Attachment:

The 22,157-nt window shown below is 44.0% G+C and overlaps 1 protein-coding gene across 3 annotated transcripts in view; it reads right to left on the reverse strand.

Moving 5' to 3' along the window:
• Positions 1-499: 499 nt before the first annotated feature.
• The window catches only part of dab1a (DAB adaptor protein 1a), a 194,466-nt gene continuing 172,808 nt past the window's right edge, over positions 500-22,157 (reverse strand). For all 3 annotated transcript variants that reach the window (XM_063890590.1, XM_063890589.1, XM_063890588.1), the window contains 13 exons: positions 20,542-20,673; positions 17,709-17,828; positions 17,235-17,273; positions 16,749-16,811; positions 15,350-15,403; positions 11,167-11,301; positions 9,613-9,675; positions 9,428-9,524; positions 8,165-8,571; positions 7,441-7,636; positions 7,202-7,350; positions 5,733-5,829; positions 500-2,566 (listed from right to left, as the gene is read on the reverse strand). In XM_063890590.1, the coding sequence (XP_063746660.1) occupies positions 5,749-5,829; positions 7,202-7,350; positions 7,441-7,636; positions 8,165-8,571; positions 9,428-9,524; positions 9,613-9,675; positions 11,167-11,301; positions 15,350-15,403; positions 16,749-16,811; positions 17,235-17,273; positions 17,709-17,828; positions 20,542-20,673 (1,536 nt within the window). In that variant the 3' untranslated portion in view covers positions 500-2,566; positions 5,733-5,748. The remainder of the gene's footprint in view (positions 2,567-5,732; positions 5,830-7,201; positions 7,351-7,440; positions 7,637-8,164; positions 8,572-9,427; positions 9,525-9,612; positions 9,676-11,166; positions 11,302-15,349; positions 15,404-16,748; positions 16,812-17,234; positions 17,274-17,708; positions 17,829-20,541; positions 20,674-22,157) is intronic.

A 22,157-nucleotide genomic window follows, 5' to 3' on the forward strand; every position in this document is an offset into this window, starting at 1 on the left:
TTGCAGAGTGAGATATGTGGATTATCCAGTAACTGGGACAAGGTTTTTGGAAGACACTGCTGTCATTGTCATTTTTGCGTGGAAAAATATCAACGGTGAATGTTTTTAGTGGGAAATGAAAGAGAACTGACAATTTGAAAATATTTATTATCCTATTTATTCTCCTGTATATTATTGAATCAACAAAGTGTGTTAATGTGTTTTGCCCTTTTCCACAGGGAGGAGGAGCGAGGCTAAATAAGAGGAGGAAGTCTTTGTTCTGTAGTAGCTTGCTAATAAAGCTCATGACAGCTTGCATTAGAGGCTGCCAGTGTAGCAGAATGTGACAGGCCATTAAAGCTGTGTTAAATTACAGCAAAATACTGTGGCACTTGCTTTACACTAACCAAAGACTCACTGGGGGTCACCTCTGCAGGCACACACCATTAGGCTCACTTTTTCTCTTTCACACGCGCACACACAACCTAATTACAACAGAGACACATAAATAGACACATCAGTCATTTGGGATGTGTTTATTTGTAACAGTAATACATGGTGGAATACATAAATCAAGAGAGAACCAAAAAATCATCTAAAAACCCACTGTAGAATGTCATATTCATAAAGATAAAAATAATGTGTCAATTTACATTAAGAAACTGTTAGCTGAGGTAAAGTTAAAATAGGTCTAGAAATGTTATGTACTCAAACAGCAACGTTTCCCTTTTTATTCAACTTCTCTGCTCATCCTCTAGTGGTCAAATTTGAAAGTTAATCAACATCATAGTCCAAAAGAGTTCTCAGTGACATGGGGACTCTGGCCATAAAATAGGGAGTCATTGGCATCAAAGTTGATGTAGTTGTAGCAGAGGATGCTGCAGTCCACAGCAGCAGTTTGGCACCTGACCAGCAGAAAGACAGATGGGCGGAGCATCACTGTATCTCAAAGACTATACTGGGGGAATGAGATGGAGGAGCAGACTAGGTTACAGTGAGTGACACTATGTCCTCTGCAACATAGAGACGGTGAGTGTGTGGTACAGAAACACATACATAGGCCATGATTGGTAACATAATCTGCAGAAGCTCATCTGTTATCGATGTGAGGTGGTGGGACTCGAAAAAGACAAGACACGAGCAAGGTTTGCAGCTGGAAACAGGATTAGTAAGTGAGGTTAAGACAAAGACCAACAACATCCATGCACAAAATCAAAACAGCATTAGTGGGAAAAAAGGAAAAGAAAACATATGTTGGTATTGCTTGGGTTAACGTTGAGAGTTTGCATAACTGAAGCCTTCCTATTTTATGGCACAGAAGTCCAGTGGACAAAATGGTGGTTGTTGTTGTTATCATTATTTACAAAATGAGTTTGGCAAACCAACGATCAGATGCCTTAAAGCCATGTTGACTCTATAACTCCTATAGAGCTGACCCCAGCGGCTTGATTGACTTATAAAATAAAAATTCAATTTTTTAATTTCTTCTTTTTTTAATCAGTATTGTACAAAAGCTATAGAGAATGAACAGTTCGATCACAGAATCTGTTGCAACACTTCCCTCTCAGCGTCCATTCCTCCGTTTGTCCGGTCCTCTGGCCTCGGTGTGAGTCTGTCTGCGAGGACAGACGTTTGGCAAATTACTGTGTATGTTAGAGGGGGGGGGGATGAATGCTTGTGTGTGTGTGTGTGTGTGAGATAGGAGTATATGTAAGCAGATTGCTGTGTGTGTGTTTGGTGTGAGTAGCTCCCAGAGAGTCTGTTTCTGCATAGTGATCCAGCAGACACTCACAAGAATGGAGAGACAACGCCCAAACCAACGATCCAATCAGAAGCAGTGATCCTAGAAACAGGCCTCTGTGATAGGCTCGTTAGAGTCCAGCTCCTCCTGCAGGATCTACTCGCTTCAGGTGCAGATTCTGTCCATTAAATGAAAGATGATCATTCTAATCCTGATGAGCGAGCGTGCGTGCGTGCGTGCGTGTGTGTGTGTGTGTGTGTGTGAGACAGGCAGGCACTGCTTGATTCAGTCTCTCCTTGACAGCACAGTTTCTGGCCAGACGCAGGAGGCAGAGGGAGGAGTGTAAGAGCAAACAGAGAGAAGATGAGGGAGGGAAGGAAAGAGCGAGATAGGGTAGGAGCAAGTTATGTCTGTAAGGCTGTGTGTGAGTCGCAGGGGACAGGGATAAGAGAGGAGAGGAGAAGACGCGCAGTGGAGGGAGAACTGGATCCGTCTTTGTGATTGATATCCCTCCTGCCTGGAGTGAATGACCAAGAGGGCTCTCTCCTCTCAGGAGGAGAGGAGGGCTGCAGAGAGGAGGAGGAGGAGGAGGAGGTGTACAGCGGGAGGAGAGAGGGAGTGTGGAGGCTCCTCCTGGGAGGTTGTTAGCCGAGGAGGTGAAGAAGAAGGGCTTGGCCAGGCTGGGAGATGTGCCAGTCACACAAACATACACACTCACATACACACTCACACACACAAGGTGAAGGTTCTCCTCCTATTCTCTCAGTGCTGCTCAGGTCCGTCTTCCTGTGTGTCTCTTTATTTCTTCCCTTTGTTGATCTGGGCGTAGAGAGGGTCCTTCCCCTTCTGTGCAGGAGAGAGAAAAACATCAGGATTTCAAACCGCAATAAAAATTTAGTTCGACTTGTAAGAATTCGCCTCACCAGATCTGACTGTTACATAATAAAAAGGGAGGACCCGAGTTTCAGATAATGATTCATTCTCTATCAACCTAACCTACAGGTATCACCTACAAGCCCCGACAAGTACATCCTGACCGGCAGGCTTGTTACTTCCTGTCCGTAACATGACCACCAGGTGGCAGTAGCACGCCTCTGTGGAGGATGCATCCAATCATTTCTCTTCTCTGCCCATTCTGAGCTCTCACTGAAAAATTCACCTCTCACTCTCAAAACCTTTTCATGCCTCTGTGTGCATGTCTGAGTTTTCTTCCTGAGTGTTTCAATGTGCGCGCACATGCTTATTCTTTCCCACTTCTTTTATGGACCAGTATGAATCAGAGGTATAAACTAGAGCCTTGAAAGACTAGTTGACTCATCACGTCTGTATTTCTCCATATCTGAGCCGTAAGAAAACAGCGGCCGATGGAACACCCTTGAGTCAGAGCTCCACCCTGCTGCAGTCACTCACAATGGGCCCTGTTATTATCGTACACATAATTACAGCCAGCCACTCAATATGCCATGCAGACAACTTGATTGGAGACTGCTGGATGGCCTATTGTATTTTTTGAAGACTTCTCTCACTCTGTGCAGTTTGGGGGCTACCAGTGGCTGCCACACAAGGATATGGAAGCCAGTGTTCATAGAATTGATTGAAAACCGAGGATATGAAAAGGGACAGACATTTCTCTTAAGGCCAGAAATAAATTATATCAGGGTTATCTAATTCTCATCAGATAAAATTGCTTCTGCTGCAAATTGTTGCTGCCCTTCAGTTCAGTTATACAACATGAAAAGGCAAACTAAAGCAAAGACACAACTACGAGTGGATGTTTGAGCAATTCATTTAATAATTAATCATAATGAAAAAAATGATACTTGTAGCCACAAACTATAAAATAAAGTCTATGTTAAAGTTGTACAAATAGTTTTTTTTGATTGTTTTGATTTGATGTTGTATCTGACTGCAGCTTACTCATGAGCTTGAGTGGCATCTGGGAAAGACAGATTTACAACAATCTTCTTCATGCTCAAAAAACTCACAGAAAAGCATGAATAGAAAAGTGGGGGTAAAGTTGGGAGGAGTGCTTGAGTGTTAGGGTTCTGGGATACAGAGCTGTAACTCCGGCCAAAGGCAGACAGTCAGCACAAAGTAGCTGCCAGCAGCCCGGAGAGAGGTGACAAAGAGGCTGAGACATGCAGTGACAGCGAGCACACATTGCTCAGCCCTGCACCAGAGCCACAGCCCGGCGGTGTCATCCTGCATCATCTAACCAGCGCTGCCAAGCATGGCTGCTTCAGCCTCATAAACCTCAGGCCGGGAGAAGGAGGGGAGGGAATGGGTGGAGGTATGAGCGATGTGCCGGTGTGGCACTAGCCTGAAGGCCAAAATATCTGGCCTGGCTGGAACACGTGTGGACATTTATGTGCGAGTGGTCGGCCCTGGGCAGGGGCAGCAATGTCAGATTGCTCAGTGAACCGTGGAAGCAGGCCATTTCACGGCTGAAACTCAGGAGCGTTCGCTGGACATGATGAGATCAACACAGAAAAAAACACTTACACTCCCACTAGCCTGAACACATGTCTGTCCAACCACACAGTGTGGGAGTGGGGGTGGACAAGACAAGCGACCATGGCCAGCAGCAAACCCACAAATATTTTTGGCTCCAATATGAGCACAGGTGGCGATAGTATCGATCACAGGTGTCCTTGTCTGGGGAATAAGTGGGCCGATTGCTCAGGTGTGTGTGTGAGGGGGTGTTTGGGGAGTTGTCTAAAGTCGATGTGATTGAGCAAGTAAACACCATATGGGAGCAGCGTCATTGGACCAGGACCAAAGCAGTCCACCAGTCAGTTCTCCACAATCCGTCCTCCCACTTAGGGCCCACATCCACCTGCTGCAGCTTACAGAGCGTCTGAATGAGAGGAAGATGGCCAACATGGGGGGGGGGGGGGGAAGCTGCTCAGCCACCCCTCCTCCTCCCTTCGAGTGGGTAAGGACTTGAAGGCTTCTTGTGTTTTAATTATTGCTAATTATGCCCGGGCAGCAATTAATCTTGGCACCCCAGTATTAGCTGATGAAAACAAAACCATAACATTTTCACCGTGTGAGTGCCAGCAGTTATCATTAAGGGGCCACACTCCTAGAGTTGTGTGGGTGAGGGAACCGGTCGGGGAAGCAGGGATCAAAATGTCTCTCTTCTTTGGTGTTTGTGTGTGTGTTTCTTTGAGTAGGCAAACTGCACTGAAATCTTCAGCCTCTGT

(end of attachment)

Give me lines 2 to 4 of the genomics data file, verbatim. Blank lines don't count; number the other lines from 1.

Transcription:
Moving 5' to 3' along the window:
• Positions 1-499: 499 nt before the first annotated feature.
• The window catches only part of dab1a (DAB adaptor protein 1a), a 194,466-nt gene continuing 172,808 nt past the window's right edge, over positions 500-22,157 (reverse strand). For all 3 annotated transcript variants that reach the window (XM_063890590.1, XM_063890589.1, XM_063890588.1), the window contains 13 exons: positions 20,542-20,673; positions 17,709-17,828; positions 17,235-17,273; positions 16,749-16,811; positions 15,350-15,403; positions 11,167-11,301; positions 9,613-9,675; positions 9,428-9,524; positions 8,165-8,571; positions 7,441-7,636; positions 7,202-7,350; positions 5,733-5,829; positions 500-2,566 (listed from right to left, as the gene is read on the reverse strand). In XM_063890590.1, the coding sequence (XP_063746660.1) occupies positions 5,749-5,829; positions 7,202-7,350; positions 7,441-7,636; positions 8,165-8,571; positions 9,428-9,524; positions 9,613-9,675; positions 11,167-11,301; positions 15,350-15,403; positions 16,749-16,811; positions 17,235-17,273; positions 17,709-17,828; positions 20,542-20,673 (1,536 nt within the window). In that variant the 3' untranslated portion in view covers positions 500-2,566; positions 5,733-5,748. The remainder of the gene's footprint in view (positions 2,567-5,732; positions 5,830-7,201; positions 7,351-7,440; positions 7,637-8,164; positions 8,572-9,427; positions 9,525-9,612; positions 9,676-11,166; positions 11,302-15,349; positions 15,404-16,748; positions 16,812-17,234; positions 17,274-17,708; positions 17,829-20,541; positions 20,674-22,157) is intronic.